Podiatric medicine fit. Wound care, limb salvage, surgery if viable. Very procedure based.
Applied and just wanted to see how far I could get. I'm liking it a lot more than I thought I would.
Just realized you were referring to the USMLE push.
The point is parity.
We do not want to take care of your patients if it does not pertain to the foot and ankle.
However there is some discrepancy in insurance. Even if we perform the exact same type of surgeries that F&A orthos do, some insurances do not reimburse at the same rate.
The objective of pushing for a plenary license isn't to take on more work or do things we are not trained to do. It is to get equal pay insurance wise for doing the same exact procedures.
There are a lot of students at DPM programs who had all other "physician" doors closed off to them, even after reinvention and MCAT retakes. Were it not for the Podiatry route, the world would have been short that many good doctors. However, as long as there are separate training systems, other doctors will continue to look down on the profession, hence the push for USMLE and maybe one day in bubblegum rainbow happy land, MD residencies for foot and ankle that DPMs can apply for, similar to how DOs could do MD residencies.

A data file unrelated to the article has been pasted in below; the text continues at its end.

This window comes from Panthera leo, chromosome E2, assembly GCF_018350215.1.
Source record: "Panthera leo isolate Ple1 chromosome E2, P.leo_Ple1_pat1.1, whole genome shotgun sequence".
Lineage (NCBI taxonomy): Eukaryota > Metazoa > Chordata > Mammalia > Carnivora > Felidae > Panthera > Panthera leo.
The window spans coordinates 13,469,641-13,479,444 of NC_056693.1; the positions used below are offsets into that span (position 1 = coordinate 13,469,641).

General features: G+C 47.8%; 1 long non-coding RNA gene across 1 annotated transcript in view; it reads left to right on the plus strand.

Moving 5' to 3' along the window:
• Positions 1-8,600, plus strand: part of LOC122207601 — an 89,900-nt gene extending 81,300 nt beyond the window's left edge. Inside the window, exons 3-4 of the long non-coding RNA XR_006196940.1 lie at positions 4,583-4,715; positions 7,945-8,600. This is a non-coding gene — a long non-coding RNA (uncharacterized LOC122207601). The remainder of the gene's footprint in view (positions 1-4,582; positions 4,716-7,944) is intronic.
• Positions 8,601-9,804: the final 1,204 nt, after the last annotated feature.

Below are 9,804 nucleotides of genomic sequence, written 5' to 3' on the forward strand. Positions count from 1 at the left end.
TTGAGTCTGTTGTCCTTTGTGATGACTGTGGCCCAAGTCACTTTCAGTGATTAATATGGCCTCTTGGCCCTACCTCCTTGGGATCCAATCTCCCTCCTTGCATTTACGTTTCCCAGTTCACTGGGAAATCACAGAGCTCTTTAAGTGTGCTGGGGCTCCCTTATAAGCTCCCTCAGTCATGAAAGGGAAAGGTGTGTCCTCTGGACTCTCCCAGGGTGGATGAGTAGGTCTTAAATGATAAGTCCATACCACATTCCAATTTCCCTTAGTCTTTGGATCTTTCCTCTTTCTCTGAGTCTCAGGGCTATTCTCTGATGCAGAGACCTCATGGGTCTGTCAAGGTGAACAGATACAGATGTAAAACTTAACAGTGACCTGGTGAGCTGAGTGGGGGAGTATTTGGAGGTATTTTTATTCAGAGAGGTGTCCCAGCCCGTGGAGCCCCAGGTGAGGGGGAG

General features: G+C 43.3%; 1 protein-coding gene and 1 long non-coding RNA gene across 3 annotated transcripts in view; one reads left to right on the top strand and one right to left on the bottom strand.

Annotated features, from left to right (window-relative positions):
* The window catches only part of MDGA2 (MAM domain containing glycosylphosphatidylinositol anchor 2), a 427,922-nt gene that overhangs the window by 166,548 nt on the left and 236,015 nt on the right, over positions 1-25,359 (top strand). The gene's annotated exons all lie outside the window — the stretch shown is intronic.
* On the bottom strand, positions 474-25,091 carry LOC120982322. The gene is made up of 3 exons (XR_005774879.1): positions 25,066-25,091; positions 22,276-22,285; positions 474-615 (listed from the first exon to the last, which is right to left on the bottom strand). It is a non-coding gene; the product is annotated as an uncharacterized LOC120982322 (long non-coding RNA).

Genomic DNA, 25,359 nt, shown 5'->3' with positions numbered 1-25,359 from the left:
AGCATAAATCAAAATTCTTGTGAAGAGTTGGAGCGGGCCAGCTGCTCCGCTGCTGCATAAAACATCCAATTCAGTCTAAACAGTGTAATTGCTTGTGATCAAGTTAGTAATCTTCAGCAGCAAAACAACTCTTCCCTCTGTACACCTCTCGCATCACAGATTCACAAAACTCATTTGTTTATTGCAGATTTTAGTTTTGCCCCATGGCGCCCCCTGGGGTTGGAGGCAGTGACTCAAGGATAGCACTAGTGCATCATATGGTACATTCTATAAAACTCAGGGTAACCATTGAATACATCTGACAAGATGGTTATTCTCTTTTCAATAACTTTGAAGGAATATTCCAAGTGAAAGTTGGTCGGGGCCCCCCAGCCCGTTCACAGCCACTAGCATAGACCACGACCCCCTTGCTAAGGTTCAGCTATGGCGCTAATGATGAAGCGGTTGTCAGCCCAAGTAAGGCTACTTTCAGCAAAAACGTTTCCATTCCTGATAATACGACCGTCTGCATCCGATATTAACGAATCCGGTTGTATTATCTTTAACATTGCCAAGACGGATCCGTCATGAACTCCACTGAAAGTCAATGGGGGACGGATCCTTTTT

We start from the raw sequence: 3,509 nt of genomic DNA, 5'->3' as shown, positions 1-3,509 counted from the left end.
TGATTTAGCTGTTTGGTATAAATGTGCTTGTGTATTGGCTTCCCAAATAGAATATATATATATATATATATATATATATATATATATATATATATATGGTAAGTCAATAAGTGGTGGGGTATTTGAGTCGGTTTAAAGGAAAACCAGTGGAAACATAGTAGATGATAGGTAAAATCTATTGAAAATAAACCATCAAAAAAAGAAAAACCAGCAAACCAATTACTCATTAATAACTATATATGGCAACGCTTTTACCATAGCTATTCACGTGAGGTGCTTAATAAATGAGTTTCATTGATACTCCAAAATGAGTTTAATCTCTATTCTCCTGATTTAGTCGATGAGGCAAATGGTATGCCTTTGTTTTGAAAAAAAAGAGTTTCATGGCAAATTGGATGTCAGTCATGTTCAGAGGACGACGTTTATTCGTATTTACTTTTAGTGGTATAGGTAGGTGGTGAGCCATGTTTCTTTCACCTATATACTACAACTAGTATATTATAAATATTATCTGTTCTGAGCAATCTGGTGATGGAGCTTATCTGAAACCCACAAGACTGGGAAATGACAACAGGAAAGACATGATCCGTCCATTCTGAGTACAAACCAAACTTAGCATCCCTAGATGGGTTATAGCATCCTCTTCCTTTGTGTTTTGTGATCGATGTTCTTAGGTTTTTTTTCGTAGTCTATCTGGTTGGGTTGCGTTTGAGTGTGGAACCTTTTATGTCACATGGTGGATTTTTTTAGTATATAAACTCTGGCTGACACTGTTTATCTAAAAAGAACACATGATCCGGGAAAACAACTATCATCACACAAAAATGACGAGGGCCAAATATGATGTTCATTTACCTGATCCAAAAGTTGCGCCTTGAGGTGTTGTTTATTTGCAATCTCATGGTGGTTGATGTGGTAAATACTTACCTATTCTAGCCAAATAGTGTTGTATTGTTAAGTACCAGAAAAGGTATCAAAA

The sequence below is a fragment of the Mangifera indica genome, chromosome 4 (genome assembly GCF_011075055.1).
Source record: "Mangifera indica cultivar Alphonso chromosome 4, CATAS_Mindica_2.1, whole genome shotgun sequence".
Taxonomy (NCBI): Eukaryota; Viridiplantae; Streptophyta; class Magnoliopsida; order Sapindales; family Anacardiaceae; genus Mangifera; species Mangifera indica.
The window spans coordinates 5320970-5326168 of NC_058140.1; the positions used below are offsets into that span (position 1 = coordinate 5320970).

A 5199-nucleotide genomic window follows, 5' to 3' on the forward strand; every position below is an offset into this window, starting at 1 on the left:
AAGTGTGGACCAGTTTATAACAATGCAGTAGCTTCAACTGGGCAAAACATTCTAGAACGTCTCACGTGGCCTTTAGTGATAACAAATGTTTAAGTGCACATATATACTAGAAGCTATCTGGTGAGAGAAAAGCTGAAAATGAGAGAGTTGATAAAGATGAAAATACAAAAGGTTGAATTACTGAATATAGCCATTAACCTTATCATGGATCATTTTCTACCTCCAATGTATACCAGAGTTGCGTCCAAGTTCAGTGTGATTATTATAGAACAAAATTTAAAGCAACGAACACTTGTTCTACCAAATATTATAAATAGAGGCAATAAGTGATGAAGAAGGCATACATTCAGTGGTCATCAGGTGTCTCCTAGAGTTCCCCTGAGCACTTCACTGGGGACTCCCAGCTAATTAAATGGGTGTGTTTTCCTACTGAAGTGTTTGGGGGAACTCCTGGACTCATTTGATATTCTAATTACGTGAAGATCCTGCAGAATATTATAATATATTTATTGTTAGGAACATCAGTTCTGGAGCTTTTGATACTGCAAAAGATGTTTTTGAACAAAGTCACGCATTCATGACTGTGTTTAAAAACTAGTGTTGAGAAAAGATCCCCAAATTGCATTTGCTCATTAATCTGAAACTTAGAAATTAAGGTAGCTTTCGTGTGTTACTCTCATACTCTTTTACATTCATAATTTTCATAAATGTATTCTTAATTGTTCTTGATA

Pods are doing a lot of good work out there, and saving a lot of limbs and by extension, lives. It is sad to see it get a bad rap on SDN by some practicing physicians.
Nope. You are incorrect. As a pediatrician I could LEGALLY do brain surgery if I so choose. It would just be impossible to find any hospital/ center/ etc crazy enough to credential me. But legally I could. Because as a physician I will have earned that legal responsibility. You, on the other hand, have not. Sure, you’re a doctor because you’ve earned a doctorate but you aren’t a physician, kid.
First, uncalled for. Second, sure you could choose to go through a different residency program to practice a different field w/ an MD/DO degree; however, you have to go through residency again. Unless trained, a solely-pediatrics physician cannot simply perform brain surgery even if it is a pediatrics patients. You could in case of an emergency, but that's a dif situation..
Lastly, not that I want to get into legalities or argue further, but yes, individuals holding a DPM degree are considered 'physicians' by U.S. law -- Social Security Act—Sec. 1861(r), Regulations No. 5—405.231(a),(b). They are physicians as long as they do what their license allows, which is anything pertaining to the medicine and surgery of the lower extremity.
No, you don't understand. Yes, legally I will be able to. Any MD/DO can LEGALLY perform brain surgery on anyone at any time, but you just won't find a place to get credentialed. This has nothing to do with residency, the degree allows the legal capacity to do this.
Legally, it depends on the state on weather DPMs are “physicians” as a term. In many states, they are.
Chiropractors are also physicians in some states, so the term doesn’t really have as much weight to it like it once did.